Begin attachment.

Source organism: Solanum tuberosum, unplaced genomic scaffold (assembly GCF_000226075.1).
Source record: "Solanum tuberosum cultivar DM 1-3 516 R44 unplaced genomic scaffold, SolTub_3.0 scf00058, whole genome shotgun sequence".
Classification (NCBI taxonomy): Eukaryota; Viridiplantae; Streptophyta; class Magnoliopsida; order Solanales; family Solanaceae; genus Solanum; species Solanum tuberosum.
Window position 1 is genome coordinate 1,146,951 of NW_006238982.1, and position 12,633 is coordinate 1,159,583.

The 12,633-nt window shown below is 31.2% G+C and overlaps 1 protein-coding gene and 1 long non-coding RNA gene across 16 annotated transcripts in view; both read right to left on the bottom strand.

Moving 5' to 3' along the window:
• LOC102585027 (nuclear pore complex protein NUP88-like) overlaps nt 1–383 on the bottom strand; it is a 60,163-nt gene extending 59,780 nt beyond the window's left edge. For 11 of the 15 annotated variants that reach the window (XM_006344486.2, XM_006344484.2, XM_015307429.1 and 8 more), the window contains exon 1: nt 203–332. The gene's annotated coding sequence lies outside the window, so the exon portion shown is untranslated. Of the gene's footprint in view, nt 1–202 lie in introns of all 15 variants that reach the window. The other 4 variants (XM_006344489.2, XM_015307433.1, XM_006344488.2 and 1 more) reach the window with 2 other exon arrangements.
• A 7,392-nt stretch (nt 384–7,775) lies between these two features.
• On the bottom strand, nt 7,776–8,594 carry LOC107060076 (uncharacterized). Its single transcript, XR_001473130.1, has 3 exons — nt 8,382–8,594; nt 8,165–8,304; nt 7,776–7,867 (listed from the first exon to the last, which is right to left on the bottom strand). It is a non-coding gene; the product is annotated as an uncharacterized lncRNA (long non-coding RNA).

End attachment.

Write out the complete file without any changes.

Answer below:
Source organism: Solanum tuberosum, unplaced genomic scaffold (assembly GCF_000226075.1).
Source record: "Solanum tuberosum cultivar DM 1-3 516 R44 unplaced genomic scaffold, SolTub_3.0 scf00058, whole genome shotgun sequence".
Classification (NCBI taxonomy): Eukaryota; Viridiplantae; Streptophyta; class Magnoliopsida; order Solanales; family Solanaceae; genus Solanum; species Solanum tuberosum.
Window position 1 is genome coordinate 1,146,951 of NW_006238982.1, and position 12,633 is coordinate 1,159,583.

The 12,633-nt window shown below is 31.2% G+C and overlaps 1 protein-coding gene and 1 long non-coding RNA gene across 16 annotated transcripts in view; both read right to left on the bottom strand.

Moving 5' to 3' along the window:
• LOC102585027 (nuclear pore complex protein NUP88-like) overlaps nt 1–383 on the bottom strand; it is a 60,163-nt gene extending 59,780 nt beyond the window's left edge. For 11 of the 15 annotated variants that reach the window (XM_006344486.2, XM_006344484.2, XM_015307429.1 and 8 more), the window contains exon 1: nt 203–332. The gene's annotated coding sequence lies outside the window, so the exon portion shown is untranslated. Of the gene's footprint in view, nt 1–202 lie in introns of all 15 variants that reach the window. The other 4 variants (XM_006344489.2, XM_015307433.1, XM_006344488.2 and 1 more) reach the window with 2 other exon arrangements.
• A 7,392-nt stretch (nt 384–7,775) lies between these two features.
• On the bottom strand, nt 7,776–8,594 carry LOC107060076 (uncharacterized). Its single transcript, XR_001473130.1, has 3 exons — nt 8,382–8,594; nt 8,165–8,304; nt 7,776–7,867 (listed from the first exon to the last, which is right to left on the bottom strand). It is a non-coding gene; the product is annotated as an uncharacterized lncRNA (long non-coding RNA).